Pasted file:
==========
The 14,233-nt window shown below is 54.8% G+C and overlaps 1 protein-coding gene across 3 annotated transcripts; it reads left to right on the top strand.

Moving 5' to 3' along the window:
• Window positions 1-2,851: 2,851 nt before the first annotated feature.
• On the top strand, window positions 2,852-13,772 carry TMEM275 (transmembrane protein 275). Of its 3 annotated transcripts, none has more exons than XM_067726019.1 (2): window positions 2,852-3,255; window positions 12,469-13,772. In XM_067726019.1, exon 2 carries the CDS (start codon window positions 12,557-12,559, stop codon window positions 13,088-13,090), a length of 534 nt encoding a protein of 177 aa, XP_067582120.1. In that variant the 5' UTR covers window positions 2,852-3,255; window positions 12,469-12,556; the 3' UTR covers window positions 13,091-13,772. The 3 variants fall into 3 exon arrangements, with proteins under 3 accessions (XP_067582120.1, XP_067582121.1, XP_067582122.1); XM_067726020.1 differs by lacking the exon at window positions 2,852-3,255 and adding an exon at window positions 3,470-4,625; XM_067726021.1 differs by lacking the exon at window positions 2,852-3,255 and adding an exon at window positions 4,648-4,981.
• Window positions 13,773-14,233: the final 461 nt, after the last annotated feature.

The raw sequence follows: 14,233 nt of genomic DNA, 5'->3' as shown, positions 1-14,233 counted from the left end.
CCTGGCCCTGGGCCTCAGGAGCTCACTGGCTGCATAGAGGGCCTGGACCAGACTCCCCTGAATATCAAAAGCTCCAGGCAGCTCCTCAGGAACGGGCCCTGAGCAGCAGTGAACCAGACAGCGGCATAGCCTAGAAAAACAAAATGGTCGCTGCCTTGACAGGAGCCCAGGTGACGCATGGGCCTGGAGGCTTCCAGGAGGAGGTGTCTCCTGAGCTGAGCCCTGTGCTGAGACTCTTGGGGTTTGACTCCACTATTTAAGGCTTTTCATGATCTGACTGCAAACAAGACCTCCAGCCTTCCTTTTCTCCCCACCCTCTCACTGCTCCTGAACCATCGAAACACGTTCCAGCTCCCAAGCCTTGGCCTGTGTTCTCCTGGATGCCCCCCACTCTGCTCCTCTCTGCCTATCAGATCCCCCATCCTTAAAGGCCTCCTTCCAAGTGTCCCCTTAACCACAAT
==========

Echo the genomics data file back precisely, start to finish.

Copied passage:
The 14,233-nt window shown below is 54.8% G+C and overlaps 1 protein-coding gene across 3 annotated transcripts; it reads left to right on the top strand.

Moving 5' to 3' along the window:
• Window positions 1-2,851: 2,851 nt before the first annotated feature.
• On the top strand, window positions 2,852-13,772 carry TMEM275 (transmembrane protein 275). Of its 3 annotated transcripts, none has more exons than XM_067726019.1 (2): window positions 2,852-3,255; window positions 12,469-13,772. In XM_067726019.1, exon 2 carries the CDS (start codon window positions 12,557-12,559, stop codon window positions 13,088-13,090), a length of 534 nt encoding a protein of 177 aa, XP_067582120.1. In that variant the 5' UTR covers window positions 2,852-3,255; window positions 12,469-12,556; the 3' UTR covers window positions 13,091-13,772. The 3 variants fall into 3 exon arrangements, with proteins under 3 accessions (XP_067582120.1, XP_067582121.1, XP_067582122.1); XM_067726020.1 differs by lacking the exon at window positions 2,852-3,255 and adding an exon at window positions 3,470-4,625; XM_067726021.1 differs by lacking the exon at window positions 2,852-3,255 and adding an exon at window positions 4,648-4,981.
• Window positions 13,773-14,233: the final 461 nt, after the last annotated feature.

The raw sequence follows: 14,233 nt of genomic DNA, 5'->3' as shown, positions 1-14,233 counted from the left end.
CCTGGCCCTGGGCCTCAGGAGCTCACTGGCTGCATAGAGGGCCTGGACCAGACTCCCCTGAATATCAAAAGCTCCAGGCAGCTCCTCAGGAACGGGCCCTGAGCAGCAGTGAACCAGACAGCGGCATAGCCTAGAAAAACAAAATGGTCGCTGCCTTGACAGGAGCCCAGGTGACGCATGGGCCTGGAGGCTTCCAGGAGGAGGTGTCTCCTGAGCTGAGCCCTGTGCTGAGACTCTTGGGGTTTGACTCCACTATTTAAGGCTTTTCATGATCTGACTGCAAACAAGACCTCCAGCCTTCCTTTTCTCCCCACCCTCTCACTGCTCCTGAACCATCGAAACACGTTCCAGCTCCCAAGCCTTGGCCTGTGTTCTCCTGGATGCCCCCCACTCTGCTCCTCTCTGCCTATCAGATCCCCCATCCTTAAAGGCCTCCTTCCAAGTGTCCCCTTAACCACAAT